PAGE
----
Sightseeing – History everywhere you look
Halászbástya (Fisherman’s Bastion)
Built to celebrate the 1000-year anniversary of the founding of Hungary, the Fisherman’s Bastion is made up of 7 towers, representing the 7 Magyar tribes that founded the nation. Sitting atop Castle Hill, the Bastion provides some of the most spectacular views of the Danube and city.
Mátyás-templom (Matthias Church)
Over 700 years old, it was the site of the coronation of Franz Joseph I of Austria and his wife Elizabeth, which marked the establishment of the Austro-Hungarian Empire in 1867. Its roof is tiled in ceramics from the renowned Zsolnay factory of Hungary.
Budavári Palota (Buda Castle)
Also known as the Royal Palace, it sits atop Castle Hill on the Buda side of the city. The site of extravagant ceremonies during the Austro-Hungarian Empire, it is now home to the Budapest History Museum, the Hungarian National Gallery, and the National Széchényi Library.
Szent István Bazilika (St. Stephen’s Basilica)
The largest church in Budapest, St. Stephen’s Basilica was built over the course of 50 years in the 1800s. At 96 meters high, its center dome is as tall as that of the Hungarian Parliament. You can climb up to the dome and enjoy a spectacular view of the city.
Dohány Utcai Zsinagóga (Dohány Street Synagogue)
The Dohány Synagogue is the largest synagogue in Europe and second largest synagogue in the world. It’s style has influenced that of later synagogues, e.g. New York City’s Central Synagogue.
Hősök Tere (Heroes Square)
Located at the end of Budapest’s main shopping street, Andrássy Avenue, Heroes Square is a Unesco World Heritage site. It was built in 1900 to commemorate the 1000-year anniversary of the arrival of the Magyar tribes to the region that is now Hungary (just like the Fishermans Bastion).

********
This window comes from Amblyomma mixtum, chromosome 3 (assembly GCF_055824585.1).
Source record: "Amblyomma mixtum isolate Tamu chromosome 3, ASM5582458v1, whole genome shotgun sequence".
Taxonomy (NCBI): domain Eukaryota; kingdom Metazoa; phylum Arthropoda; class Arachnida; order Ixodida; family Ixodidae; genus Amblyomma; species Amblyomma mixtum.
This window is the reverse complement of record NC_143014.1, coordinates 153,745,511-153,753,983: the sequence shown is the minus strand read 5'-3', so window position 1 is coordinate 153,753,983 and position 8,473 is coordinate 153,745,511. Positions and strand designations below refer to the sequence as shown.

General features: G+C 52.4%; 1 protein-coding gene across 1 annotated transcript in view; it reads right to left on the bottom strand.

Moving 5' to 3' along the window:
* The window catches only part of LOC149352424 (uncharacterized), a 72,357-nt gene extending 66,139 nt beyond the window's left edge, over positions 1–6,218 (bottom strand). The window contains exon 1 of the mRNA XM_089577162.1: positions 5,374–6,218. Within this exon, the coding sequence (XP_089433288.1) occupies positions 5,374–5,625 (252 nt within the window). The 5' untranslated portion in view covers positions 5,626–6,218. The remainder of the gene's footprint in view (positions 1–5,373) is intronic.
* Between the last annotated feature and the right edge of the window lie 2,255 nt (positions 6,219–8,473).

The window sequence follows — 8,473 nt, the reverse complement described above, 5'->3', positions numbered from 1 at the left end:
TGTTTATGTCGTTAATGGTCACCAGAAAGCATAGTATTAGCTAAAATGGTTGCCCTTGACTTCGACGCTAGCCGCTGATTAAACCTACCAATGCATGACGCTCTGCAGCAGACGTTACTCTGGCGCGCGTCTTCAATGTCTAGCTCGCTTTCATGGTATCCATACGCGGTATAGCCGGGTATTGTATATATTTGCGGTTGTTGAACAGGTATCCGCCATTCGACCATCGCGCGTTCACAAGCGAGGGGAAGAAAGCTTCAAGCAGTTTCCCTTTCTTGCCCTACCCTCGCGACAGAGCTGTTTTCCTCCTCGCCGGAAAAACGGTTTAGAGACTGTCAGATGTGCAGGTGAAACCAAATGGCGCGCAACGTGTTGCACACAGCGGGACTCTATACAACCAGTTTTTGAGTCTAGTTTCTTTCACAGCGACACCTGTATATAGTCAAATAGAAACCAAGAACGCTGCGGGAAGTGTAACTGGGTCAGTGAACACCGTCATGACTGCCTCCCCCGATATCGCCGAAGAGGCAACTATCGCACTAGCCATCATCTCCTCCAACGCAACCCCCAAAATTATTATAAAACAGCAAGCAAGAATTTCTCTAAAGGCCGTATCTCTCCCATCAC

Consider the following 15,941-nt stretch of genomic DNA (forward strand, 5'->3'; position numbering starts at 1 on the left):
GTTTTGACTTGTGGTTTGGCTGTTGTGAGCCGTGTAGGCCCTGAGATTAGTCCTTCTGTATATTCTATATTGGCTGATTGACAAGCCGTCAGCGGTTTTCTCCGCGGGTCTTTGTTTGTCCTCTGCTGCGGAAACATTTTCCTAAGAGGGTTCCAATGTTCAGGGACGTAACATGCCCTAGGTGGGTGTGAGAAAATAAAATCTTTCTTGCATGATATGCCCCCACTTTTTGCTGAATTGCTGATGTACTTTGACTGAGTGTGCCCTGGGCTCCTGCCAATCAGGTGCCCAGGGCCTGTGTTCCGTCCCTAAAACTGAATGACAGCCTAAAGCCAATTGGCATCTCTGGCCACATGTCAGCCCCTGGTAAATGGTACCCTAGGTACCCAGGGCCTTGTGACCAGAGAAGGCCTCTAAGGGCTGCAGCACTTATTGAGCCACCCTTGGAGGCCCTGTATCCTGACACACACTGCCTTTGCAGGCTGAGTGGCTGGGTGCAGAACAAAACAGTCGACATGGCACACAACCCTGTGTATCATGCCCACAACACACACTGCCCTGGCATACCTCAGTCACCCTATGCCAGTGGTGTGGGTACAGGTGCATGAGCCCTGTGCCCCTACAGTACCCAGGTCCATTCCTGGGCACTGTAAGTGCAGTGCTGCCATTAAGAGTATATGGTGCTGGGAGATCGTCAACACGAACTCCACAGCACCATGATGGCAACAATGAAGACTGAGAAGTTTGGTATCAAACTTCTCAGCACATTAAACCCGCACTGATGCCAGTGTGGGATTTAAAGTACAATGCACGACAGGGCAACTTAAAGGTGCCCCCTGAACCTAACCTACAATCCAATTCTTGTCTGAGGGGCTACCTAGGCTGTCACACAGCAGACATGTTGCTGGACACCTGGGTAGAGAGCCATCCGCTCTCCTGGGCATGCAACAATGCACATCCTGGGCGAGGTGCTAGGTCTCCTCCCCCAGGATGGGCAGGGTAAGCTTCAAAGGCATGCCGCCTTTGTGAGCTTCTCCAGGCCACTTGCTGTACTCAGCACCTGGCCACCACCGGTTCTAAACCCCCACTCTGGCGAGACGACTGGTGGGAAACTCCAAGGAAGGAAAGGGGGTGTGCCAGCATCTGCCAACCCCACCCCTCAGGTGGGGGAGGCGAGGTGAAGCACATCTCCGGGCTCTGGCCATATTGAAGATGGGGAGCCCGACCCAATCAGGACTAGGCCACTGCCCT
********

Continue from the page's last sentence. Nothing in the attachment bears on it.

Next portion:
Nagy Vásárcsarnok (Great Market Hall)
The Great Market Hall, or Central Market Hall, is the largest indoor market in Budapest. This architectural wonder has 3 floors of Hungarian goods, restaurants and folk art to admire.
Take a bath! Seriously…
Gellért Fürdő (Gellért Spa & Bath)
The Gellért Spa & Bath features pools, spas, and steam baths, bedecked with Art Nouveau style on the Buda side of the city, overlooking the Danube.
Széchenyi Fürdő (Széchenyi Bath & Spa)
The Széchenyi Bath & Spa is the largest medicinal bath, and one of the largest public baths, in Europe. 15 of its 18 pools contain spring-fed water. The most popular bath among tourists and locals.
Veli Bej Fürdő (Veli Bej Bath)
The most beautiful Turkish bath in Budapest, and the only mixed bath. Recently renovated, with a brand new wellness section. If you want a cosier experience with more locals than tourists, this is the bath for you.
Try Nightlife like a local
Gozsdu udvar (Gozsdu garden) is the place everything is happening right now.
Here you can find almost anything you’re looking for, from dining to enjoying a glass of wine or cocktails to clubing.
Gozsdu udvar is basically a net of alleys, half closed – half opened, with dozens of bars, restaurants and clubs, right in the city center. It is busy all week around, but the place comes alive with people from every age group on the weekends.
And last but not least – try some Hungarian FOOD!
The best way to learn about a culture starts with its food.
A hands on cooking class in a Hungarian home, combined with a guided market tour is a great way of really getting to know a city and its people.